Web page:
When the Government announced a series of "City Deals" in December it marked a significant step towards the kind of devolution of powers and funding to cities that the Centre has been arguing for over the past seven years.
But it’s the success of those next few teetering steps towards greater autonomy for cities – working out specific areas where devolution can happen, implementing those policies, making sure they’re successful, then working out what else might be devolved - that will determine whether this time cities get to walk by themselves, or whether central government swoops down again to hold cities’ hands.
Centre for Cities has been involved in convening conversations between cities and Whitehall around "city deals" over the past few weeks, and a few clear themes have emerged that should be of interest to other cities considering what they might ask for from city deals.
First, what’s on the table from Government is firmly a "deal". It’s about something for something; about cities “making Government an offer it can’t refuse”, as Greg Clark MP, the Minister for Cities, puts it. If cities can’t promise better outcomes or cost savings – and our research suggests that cities have the potential to offer one or both in a whole range of areas - then they’re going to struggle to convince mandarins that they should gain new powers, funding or roles.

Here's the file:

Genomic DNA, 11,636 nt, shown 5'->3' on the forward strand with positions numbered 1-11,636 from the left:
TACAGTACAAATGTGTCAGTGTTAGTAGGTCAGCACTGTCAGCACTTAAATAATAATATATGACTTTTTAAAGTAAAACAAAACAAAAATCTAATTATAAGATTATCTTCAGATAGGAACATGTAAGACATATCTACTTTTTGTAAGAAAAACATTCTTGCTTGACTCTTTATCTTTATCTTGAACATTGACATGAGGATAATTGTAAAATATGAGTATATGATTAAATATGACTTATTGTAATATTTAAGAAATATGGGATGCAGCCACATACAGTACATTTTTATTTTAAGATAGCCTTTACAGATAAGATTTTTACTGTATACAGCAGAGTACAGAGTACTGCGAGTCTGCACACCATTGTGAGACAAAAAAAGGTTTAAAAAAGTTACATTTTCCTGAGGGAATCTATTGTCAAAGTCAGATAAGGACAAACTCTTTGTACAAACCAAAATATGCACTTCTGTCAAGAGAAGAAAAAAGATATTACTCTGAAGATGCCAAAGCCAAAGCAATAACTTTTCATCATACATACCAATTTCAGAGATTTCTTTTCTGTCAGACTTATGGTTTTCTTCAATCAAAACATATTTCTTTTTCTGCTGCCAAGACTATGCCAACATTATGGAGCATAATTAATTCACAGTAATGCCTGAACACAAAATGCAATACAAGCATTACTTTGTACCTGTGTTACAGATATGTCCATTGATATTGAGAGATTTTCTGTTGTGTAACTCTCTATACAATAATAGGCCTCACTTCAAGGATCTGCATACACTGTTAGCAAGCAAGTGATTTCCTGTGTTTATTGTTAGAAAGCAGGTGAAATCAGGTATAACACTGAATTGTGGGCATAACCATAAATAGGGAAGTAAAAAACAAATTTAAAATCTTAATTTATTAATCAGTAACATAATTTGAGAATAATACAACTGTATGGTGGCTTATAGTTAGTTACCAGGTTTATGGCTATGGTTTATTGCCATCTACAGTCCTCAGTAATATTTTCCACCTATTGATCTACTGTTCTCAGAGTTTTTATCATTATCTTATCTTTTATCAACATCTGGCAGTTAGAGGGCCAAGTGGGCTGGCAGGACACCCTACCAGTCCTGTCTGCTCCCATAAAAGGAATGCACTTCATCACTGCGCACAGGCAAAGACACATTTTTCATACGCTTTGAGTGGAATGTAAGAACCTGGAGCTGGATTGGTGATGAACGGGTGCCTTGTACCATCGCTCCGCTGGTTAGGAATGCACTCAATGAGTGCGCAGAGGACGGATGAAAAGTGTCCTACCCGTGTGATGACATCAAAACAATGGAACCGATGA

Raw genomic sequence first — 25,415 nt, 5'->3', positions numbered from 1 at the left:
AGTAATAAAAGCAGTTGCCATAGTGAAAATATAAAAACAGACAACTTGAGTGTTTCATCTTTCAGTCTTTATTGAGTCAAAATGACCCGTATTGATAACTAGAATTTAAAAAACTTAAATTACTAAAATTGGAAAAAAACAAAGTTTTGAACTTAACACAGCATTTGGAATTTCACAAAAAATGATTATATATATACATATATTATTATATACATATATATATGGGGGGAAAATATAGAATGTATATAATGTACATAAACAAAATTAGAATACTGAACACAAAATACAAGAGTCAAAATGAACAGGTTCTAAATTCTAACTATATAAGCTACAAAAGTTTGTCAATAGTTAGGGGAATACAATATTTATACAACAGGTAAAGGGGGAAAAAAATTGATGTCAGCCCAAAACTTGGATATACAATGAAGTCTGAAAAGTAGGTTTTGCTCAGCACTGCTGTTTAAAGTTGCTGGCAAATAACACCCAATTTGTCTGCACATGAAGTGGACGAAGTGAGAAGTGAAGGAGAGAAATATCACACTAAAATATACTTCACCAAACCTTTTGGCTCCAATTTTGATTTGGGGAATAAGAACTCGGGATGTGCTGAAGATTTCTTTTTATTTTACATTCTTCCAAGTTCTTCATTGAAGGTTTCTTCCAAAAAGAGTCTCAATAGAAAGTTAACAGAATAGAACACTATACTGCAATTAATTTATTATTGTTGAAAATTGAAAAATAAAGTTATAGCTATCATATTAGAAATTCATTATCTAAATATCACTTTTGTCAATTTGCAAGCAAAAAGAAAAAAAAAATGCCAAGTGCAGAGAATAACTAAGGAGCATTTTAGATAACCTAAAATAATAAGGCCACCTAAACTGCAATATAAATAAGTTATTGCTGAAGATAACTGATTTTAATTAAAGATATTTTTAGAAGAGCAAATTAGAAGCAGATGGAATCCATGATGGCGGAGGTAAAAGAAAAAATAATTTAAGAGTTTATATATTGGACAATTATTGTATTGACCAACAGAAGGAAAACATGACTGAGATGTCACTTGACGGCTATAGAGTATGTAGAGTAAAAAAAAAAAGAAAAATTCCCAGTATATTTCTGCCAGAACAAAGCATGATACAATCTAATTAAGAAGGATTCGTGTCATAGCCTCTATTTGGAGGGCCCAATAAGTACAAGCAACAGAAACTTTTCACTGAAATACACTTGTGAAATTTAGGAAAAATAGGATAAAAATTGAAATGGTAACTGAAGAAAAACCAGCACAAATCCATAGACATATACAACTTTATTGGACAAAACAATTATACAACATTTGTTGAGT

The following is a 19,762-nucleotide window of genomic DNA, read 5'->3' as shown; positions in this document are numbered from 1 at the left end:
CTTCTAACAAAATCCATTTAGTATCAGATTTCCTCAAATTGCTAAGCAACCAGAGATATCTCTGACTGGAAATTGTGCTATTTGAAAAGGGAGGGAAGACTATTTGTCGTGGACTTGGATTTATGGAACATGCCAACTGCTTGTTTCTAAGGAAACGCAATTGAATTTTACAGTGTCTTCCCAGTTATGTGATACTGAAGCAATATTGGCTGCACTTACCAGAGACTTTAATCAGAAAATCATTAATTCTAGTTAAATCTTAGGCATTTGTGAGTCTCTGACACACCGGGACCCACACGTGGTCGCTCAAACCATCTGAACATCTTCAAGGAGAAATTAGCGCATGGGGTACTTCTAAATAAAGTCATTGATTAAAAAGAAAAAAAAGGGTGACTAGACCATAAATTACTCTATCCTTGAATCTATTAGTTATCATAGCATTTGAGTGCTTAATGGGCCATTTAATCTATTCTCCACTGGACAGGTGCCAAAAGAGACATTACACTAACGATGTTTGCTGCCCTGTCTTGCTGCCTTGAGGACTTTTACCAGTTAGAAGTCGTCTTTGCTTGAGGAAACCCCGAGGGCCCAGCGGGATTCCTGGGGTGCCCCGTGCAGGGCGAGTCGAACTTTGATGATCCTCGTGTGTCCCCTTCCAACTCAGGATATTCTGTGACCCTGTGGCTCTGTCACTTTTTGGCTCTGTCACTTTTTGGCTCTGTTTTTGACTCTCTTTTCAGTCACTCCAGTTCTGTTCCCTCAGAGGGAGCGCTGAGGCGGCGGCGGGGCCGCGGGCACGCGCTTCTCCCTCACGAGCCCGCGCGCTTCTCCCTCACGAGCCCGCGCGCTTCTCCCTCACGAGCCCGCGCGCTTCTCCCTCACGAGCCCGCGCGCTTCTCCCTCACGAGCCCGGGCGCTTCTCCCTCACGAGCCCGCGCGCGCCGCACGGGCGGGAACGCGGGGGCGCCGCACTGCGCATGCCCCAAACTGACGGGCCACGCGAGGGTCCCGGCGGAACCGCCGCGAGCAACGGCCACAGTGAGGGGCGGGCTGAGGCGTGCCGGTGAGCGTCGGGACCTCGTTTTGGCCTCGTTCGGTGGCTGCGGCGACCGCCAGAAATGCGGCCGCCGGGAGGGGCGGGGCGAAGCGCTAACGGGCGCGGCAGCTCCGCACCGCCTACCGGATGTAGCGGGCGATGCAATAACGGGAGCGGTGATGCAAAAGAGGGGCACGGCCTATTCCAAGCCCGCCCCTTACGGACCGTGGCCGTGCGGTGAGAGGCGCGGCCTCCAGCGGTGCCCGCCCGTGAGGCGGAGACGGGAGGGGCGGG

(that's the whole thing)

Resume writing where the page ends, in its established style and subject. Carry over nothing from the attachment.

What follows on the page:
Second, the focus is firmly on specifics. Rather than general notions of partnership working, successful city deals are going to be the ones that focus on specific areas where additional powers or funding for cities can make a difference.
Third, it’s also clear that this is seen as an ongoing process, with further powers possible when cities demonstrate what they can do. This is important. There are good reasons why the Government is focusing on specifics – it makes it much more likely that change will happen and makes it much easier to demonstrate progress. But if the UK is to have a better balance between national and local powers then we have a lot further to travel down the road towards devolution than individual deals on specific issues can ever hope to achieve on their own.
With Greg Clark announcing at our Cities Outlook launch that City Deals would be extended to cities beyond the 8 Core Cities, the Centre for Cities is going to be doing further work to bring together different groups of cities to talk about what those city deals might look like. More on this soon.
Follow @AlexJonesCities on Twitter